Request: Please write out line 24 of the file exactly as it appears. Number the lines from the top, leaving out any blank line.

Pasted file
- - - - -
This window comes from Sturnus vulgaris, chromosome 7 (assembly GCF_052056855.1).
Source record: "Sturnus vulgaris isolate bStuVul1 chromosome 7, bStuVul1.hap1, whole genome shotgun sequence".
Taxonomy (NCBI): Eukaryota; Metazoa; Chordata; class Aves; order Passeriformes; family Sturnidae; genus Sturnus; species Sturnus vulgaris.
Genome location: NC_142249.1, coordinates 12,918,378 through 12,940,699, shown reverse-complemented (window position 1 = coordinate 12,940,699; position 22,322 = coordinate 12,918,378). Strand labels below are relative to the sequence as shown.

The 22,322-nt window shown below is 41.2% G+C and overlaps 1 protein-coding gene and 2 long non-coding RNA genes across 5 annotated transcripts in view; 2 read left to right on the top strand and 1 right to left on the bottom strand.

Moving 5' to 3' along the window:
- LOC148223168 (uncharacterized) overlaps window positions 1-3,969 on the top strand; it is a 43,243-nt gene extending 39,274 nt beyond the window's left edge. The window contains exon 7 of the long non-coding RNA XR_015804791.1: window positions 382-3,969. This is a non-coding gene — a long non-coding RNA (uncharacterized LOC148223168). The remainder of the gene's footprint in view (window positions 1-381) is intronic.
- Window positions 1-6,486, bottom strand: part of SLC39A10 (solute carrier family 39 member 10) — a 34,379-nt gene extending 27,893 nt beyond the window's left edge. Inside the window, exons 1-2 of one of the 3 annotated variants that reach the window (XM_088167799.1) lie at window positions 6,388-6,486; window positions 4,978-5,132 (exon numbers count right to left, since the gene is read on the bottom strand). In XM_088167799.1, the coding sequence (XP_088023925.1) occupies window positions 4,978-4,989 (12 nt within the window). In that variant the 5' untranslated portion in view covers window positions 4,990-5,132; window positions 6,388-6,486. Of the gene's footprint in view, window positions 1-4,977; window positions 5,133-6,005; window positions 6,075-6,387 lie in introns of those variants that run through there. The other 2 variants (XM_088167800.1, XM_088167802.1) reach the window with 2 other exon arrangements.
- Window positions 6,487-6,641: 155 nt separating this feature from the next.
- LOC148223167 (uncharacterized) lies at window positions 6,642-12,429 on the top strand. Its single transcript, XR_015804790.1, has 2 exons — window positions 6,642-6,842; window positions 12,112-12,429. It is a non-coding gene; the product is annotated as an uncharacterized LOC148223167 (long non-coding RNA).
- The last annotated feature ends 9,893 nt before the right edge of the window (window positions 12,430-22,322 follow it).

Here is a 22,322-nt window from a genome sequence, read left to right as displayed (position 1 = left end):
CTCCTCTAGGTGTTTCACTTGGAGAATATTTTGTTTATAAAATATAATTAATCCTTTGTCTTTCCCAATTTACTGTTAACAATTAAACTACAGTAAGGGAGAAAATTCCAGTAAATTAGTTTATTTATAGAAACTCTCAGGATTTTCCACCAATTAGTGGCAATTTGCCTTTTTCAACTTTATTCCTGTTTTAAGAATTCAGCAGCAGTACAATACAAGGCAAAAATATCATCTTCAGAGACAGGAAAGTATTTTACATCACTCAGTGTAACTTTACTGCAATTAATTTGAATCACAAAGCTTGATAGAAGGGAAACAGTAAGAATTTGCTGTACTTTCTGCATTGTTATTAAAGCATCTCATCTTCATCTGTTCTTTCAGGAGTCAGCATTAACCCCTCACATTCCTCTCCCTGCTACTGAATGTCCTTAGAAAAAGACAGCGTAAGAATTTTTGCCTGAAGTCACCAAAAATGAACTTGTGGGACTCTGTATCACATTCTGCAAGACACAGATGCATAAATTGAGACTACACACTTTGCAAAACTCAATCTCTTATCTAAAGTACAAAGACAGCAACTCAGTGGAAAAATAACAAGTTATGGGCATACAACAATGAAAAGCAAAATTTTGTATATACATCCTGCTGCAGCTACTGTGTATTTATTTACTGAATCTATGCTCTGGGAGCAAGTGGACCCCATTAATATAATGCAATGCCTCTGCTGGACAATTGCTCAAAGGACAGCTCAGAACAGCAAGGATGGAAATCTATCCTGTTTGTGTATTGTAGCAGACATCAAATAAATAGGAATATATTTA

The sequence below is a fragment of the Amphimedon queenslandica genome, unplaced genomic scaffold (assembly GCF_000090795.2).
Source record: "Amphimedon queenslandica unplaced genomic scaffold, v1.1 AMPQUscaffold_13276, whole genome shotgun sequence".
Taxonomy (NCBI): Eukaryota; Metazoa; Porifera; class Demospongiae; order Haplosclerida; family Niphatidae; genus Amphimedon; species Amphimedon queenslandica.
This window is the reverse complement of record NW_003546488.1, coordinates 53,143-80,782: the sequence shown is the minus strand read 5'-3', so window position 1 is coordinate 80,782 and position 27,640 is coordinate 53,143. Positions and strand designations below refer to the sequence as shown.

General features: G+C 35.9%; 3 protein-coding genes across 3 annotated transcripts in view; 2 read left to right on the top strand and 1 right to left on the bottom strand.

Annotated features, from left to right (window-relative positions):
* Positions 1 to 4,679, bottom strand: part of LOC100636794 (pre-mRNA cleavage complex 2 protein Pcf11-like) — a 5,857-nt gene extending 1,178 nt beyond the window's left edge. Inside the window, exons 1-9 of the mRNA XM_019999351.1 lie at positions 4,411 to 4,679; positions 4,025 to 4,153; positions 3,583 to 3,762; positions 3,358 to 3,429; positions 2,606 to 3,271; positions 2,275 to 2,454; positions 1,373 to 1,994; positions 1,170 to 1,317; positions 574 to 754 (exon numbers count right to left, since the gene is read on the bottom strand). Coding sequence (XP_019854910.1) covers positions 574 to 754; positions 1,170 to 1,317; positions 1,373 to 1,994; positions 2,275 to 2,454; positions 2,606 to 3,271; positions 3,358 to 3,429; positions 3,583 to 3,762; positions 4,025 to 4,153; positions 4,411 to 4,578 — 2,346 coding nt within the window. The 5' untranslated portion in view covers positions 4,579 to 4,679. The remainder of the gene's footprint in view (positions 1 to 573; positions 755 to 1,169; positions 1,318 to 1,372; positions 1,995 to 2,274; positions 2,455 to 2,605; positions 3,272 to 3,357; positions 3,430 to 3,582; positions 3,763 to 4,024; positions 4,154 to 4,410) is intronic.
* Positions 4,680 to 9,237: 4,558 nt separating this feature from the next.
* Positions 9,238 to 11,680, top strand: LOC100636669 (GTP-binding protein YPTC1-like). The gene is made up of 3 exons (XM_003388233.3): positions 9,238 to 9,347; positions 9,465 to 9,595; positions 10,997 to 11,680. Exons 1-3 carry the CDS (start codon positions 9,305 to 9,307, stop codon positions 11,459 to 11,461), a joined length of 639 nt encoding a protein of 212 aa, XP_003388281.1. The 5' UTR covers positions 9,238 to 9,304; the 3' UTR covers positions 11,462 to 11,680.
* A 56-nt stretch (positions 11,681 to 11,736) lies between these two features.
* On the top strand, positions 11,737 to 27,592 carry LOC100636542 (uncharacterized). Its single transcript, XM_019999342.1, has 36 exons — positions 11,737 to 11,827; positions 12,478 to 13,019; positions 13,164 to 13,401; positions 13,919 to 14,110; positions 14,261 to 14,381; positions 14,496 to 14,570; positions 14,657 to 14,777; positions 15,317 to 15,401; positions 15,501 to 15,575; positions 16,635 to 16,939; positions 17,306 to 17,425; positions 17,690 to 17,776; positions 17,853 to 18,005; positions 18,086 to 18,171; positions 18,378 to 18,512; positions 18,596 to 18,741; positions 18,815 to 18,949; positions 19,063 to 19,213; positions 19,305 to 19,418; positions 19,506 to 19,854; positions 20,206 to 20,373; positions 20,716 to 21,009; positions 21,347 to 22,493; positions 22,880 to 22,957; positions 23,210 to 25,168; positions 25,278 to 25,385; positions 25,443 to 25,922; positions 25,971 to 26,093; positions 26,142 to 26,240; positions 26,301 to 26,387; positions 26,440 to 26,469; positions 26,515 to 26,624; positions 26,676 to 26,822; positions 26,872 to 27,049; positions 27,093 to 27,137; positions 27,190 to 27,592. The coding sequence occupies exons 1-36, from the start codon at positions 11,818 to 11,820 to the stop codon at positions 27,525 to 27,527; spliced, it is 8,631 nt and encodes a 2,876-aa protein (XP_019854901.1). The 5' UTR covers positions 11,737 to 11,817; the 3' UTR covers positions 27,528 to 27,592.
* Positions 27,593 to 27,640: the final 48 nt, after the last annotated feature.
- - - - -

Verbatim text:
* On the top strand, positions 11,737 to 27,592 carry LOC100636542 (uncharacterized). Its single transcript, XM_019999342.1, has 36 exons — positions 11,737 to 11,827; positions 12,478 to 13,019; positions 13,164 to 13,401; positions 13,919 to 14,110; positions 14,261 to 14,381; positions 14,496 to 14,570; positions 14,657 to 14,777; positions 15,317 to 15,401; positions 15,501 to 15,575; positions 16,635 to 16,939; positions 17,306 to 17,425; positions 17,690 to 17,776; positions 17,853 to 18,005; positions 18,086 to 18,171; positions 18,378 to 18,512; positions 18,596 to 18,741; positions 18,815 to 18,949; positions 19,063 to 19,213; positions 19,305 to 19,418; positions 19,506 to 19,854; positions 20,206 to 20,373; positions 20,716 to 21,009; positions 21,347 to 22,493; positions 22,880 to 22,957; positions 23,210 to 25,168; positions 25,278 to 25,385; positions 25,443 to 25,922; positions 25,971 to 26,093; positions 26,142 to 26,240; positions 26,301 to 26,387; positions 26,440 to 26,469; positions 26,515 to 26,624; positions 26,676 to 26,822; positions 26,872 to 27,049; positions 27,093 to 27,137; positions 27,190 to 27,592. The coding sequence occupies exons 1-36, from the start codon at positions 11,818 to 11,820 to the stop codon at positions 27,525 to 27,527; spliced, it is 8,631 nt and encodes a 2,876-aa protein (XP_019854901.1). The 5' UTR covers positions 11,737 to 11,817; the 3' UTR covers positions 27,528 to 27,592.